SCREEN TIPS – Smartphones and Your Eyesight.

Smartphones and Your Eyesight

  • February 1, 2019
  • Andrea Steele

Many of us spend too much time looking at the tiny screen of our smartphones or our tablet, laptop and desktop computer screens. In fact, a recent study found that 30 percent of adults are spending more than nine hours a day using a digital device. Although there’s little known risk for permanent vision damage, they can cause a lot of eyestrain and discomfort. What to do?

  • Reading on a small screen can strain eye muscles, causing blurry vision and headaches. A rule to remember: every 20 minutes, look up at something about 20 feet away, for about 20 seconds.
  • Blink! While staring at a screen we blink half as often as is the norm, which is typically about 15 times a minute. That causes your eyes to become dry and irritated.
  • Adjust your display settings. Glaucoma patients can experience a decline in contrast sensitivity. Black text on a white background is best, though other dark on light combinations can work. Adjust text sizes on your computer screen and smartphone. For example, on an iPhone, open the Settings menu, choose General, then Accessibility, then Large Text. If you don’t know how to adjust the view on your device, check the manufacturer’s website.
  • Numerous helpful magnification apps are available. One called SuperVision Magnifier provides extra light by using the phone’s camera and also has an image stabilization feature so that the enlarged type or images, such as from a menu or magazine, don’t seem to move around.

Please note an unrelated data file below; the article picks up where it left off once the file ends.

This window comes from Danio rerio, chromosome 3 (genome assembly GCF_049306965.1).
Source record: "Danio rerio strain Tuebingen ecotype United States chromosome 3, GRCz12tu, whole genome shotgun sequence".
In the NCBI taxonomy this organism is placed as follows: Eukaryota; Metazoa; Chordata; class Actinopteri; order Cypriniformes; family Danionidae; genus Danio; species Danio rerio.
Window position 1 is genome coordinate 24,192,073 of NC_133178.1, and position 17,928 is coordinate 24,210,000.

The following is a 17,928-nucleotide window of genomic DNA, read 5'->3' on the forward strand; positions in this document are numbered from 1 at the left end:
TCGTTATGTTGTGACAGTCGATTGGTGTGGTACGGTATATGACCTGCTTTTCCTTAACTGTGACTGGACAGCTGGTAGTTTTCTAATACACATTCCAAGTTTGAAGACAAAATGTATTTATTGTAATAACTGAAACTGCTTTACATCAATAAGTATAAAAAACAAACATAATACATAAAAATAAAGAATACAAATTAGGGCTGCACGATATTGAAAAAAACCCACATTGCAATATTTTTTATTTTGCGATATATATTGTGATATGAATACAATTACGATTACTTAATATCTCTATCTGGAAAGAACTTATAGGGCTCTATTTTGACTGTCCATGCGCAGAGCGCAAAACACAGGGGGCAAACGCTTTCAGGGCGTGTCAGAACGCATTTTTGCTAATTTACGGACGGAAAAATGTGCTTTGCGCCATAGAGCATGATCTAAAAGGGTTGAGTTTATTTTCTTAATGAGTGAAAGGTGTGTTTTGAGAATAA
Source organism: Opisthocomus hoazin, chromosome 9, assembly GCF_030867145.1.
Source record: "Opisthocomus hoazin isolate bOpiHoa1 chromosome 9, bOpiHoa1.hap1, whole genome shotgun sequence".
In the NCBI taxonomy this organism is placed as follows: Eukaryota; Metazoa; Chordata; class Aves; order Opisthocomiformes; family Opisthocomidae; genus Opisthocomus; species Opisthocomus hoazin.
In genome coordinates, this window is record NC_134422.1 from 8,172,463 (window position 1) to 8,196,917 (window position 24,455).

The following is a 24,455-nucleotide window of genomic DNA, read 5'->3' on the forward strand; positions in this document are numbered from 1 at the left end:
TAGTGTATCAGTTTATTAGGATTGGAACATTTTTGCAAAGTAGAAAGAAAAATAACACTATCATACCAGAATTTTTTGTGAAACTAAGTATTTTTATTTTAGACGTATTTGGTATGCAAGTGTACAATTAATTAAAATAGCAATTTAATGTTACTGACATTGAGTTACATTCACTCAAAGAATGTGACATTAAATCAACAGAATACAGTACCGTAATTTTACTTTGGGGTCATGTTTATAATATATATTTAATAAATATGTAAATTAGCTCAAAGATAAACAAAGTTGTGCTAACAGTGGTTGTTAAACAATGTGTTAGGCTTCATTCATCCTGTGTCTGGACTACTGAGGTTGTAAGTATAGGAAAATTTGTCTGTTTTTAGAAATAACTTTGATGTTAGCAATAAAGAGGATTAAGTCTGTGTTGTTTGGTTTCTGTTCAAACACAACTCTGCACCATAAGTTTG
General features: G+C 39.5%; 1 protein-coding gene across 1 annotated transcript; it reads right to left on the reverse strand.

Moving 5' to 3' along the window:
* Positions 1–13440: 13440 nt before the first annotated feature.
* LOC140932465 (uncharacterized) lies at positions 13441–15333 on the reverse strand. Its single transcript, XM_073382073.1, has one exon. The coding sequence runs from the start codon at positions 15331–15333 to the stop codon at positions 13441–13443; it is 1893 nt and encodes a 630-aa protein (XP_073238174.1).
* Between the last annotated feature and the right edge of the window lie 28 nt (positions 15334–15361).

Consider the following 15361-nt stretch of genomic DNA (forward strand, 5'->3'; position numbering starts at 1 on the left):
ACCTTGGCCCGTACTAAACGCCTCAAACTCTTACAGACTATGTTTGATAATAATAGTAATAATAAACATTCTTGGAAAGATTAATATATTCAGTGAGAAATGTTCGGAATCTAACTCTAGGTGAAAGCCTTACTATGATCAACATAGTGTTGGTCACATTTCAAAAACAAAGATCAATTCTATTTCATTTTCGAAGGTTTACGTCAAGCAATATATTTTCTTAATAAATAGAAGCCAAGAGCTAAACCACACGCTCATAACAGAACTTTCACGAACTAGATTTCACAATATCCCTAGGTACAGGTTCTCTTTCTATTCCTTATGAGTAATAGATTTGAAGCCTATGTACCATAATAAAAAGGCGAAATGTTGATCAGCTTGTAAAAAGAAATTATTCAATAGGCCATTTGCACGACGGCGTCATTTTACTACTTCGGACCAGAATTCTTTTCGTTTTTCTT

• Glaucoma patients are often sensitive to glare. Try to reduce reflections from windows and lights. Frequently dust digital screens. Talk to your doctor about a no-glare coating on glasses to soften the glare from harsh office lighting.
  • If your older desktop monitor is causing eye strain, replace it with a flat-panel LCD screen that is easier on the eyes. Select a screen with the highest resolution possible.
  • Avoid staring at a bright screen in dark lighting conditions, such as checking messages on your cell phone in your bedroom. Heavy smartphone users should also be careful to avoid too much reading in bed at night, as the blue light emitted from mobile devices can suppress the production of melatonin, which helps regulate sleep.

 

The takeaway? Smartphones are great, but good habits will help keep your eyes healthier. And don’t forget to have your eyes tested regularly.